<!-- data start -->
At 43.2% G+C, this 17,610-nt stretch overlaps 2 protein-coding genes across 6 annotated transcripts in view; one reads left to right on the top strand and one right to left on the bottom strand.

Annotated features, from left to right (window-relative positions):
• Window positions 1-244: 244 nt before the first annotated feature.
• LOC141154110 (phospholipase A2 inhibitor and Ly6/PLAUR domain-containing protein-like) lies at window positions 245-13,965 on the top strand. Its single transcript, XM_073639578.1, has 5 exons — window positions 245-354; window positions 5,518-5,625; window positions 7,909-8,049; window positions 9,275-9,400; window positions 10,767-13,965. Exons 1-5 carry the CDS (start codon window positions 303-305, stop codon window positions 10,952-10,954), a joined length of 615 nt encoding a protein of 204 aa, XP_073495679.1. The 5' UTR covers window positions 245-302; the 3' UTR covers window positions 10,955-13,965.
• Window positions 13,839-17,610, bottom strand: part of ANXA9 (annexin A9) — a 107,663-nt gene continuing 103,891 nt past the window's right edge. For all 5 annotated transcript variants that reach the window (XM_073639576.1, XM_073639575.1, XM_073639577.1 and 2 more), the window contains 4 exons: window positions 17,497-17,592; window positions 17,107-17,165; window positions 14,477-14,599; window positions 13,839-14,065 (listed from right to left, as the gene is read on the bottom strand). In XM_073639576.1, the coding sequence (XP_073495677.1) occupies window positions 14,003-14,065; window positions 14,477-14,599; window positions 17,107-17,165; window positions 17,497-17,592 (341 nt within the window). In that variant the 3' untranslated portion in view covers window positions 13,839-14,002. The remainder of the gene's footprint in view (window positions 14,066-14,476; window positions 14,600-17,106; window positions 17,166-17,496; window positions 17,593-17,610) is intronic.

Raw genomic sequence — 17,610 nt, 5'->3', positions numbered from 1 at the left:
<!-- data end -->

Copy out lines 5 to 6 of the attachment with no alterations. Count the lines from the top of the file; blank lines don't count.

• Window positions 13,839-17,610, bottom strand: part of ANXA9 (annexin A9) — a 107,663-nt gene continuing 103,891 nt past the window's right edge. For all 5 annotated transcript variants that reach the window (XM_073639576.1, XM_073639575.1, XM_073639577.1 and 2 more), the window contains 4 exons: window positions 17,497-17,592; window positions 17,107-17,165; window positions 14,477-14,599; window positions 13,839-14,065 (listed from right to left, as the gene is read on the bottom strand). In XM_073639576.1, the coding sequence (XP_073495677.1) occupies window positions 14,003-14,065; window positions 14,477-14,599; window positions 17,107-17,165; window positions 17,497-17,592 (341 nt within the window). In that variant the 3' untranslated portion in view covers window positions 13,839-14,002. The remainder of the gene's footprint in view (window positions 14,066-14,476; window positions 14,600-17,106; window positions 17,166-17,496; window positions 17,593-17,610) is intronic.

Raw genomic sequence — 17,610 nt, 5'->3', positions numbered from 1 at the left: